I've always adored cooking, but after having spent a few years in the industry I left and was happy to do so.. didn't think I'd ever be back. I was so burnt out. I looked like hell all the time. Lost every ounce of sex appeal I had as woman, and never had the time or energy do anything else in my life. I'm a true insomniac, so many days I was in agony from lack of sleep (dangerous combination in a kitchen for yourself, as well as your peers). Luckily for me I was able to leave for a while, I know many cooks/chefs don't have the luxury.

 

People who aren't in the business will never understand how tremendously taxing it is on the mind, body and soul. I decided to re-enter the industry (after a 5 year absence) because I finally once again felt young and re-energized...and pretty. wink.gif Still, I wonder how much longer I can continue doing this. Just this week I had the flu with a temp of 103 degrees, and had to work the next day, there was no way, no how I could call in, being that I'm the sole cook of the establishment I work in. I remember thinking to myself "God, this is one of the things I hate about this career, is not being able to call in sick, ever".  I think it's totally normal to have a love hate relationship with cooking for a living. Just make sure you have a really solid back-up plan in case you want out. You can always re-enter the field after a few years of so-called R&R.

“After a good dinner one can forgive anybody, even one's own relations.”
Oscar Wilde

 

 

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“After a good dinner one can forgive anybody, even one's own relations.”
Oscar Wilde

 

 

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post #13 of 16

Yes Pollopicu, it's not just the energy that's required by the field ... it's also the time. One has time for little or nothing else after a tough day. If I may ask, what did you do during your 5-year hiatus from the industry?

post #14 of 16
Thread Starter 

  Thank you so much for your replies. The thing is, with me.. when I was in music school, I loved it initially - it took a lot of hard work to get into that school (I had to sit a test, get a high enough high school graduate score, do an audition, write a paper and sit two interviews). I felt grateful to have made it in... but after two years I was tired of it and I wanted to leave. I was studying music at that time - classical music. I loved but in the middle of my degree... I had enough. I took a year off and in that time, I did something completely different - I did a course in hospitality front of house duties and then I did another course in back of house duties. I got a job in a kitchen and loved it. For some reason, when you work very hard to get into something (if it's grad school, music school, med school, whatever, the whole world thinks you are an idiot for leaving - you worked damn hard and now you want to leave?!) Maybe that is my reaction to people leaving.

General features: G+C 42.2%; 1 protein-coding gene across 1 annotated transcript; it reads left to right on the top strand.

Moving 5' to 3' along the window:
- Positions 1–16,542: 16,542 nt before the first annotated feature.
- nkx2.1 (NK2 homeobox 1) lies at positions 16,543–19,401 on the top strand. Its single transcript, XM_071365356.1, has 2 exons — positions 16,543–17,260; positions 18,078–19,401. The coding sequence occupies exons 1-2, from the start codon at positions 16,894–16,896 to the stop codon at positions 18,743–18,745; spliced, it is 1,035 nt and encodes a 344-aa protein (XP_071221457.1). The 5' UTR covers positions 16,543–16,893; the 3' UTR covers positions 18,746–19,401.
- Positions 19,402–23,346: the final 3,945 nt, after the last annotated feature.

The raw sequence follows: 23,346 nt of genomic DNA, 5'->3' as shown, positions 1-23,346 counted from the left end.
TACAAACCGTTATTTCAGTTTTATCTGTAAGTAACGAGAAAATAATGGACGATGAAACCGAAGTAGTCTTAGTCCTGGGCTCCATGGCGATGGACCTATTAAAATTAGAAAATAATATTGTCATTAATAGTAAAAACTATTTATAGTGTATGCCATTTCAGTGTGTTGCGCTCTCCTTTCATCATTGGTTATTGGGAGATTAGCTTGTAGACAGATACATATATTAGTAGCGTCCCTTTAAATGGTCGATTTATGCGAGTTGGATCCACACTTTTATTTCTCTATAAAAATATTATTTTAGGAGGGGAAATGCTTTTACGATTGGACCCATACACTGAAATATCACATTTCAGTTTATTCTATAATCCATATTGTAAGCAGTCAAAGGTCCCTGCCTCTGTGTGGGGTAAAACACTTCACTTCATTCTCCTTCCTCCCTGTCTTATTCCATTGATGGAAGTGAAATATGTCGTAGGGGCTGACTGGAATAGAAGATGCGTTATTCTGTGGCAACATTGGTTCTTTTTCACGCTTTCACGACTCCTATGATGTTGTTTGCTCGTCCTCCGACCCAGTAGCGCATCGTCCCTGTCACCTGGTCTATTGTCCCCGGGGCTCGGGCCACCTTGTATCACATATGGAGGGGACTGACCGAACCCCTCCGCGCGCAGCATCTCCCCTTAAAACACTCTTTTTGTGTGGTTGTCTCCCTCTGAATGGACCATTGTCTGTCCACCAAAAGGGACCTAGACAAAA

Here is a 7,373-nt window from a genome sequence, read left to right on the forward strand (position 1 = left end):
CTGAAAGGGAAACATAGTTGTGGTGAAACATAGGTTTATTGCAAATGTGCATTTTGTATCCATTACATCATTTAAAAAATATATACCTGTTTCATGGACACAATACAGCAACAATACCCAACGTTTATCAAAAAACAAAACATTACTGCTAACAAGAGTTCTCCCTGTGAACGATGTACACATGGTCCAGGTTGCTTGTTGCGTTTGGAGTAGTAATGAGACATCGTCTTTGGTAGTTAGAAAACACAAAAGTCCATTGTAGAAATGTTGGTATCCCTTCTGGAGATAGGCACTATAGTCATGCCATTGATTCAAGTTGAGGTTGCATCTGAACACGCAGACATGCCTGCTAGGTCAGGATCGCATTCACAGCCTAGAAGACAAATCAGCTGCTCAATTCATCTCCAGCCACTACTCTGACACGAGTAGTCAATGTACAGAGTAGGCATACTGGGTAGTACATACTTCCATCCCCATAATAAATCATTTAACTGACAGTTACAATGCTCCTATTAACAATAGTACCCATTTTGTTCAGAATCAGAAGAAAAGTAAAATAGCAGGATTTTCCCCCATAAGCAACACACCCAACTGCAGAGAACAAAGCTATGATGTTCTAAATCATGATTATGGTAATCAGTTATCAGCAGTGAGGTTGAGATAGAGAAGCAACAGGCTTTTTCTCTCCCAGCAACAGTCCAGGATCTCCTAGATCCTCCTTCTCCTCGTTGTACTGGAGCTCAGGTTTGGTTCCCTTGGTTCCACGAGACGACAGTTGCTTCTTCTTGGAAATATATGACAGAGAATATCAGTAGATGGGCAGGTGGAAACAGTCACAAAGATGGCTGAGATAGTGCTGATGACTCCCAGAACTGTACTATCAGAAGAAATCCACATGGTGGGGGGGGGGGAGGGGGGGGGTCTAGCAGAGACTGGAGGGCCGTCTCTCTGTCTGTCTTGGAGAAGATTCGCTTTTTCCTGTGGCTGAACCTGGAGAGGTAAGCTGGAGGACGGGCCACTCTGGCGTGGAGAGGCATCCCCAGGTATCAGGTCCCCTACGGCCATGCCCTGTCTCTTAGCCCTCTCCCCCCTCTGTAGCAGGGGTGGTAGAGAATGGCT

Having said that, when the year was up (it was last year by the way) I wanted to continue working in the kitchen but I knew it was sensible to finish my degree. And I feel the same way with cheffing ... I think it's a little bit silly to leave completely when you are almost finished. If you have been in the industry for years and you feel sick of it, that to me, is ok ... it happens but with your experience I would imagine you could always go back. Maybe this is part of being young, but I think through life we surprise ourselves. I didn't think I'd end up in a trade... I was the academic type in high school and I went to university and in my first year I enjoyed it ... I had no idea that I'd end up in trade school. In a similar manner I wonder that of other people - what if they want to be a chef again? With music, I was prepared to leave that world - you don't get paid to practice your instrument, teaching can be laborious and draining, writing papers can make you feel isolated from the world... thing is, I took time off and returned happy and refreshed. 

post #15 of 16
I went to culinary school in 2003 and went back to school after 3 years. Sucked to work in the kitchen while majoring in engineering. I had Sundays off, but that was reserved for studying only. Now I work regular hours, stable job and a lot happier. I still love to cook for friends and family.

I do applaud the chefs and cooks that work the long hours to feed us. It is hard work that deserves respect as all other professions. Who knows, maybe I'll jump back into industry once the tech bubble bursts.
post #16 of 16

People don't have to stay in the same career their whole lives i mean how boring would that be? i don't even see myself doing the same thing constantly, people need change but most these days don't learn much in life because they believe they can't, whoever is brave enough to change what they do i give big kudos to them because they do not listen to others and do whatever their heart desires, you don't have to do that ether and you can change what you do too, too many let their lives get daunting by doing the same thing year after year, the thought of that really makes me dread working at all, too many think they can dictate what people can and cannot do but that is part of free will people change their minds all the time and it's a good thing because they learn more than just life is all about work and money like a lot of people think, it's about learning and in this life we must learn everything we can even if life goes by so fast.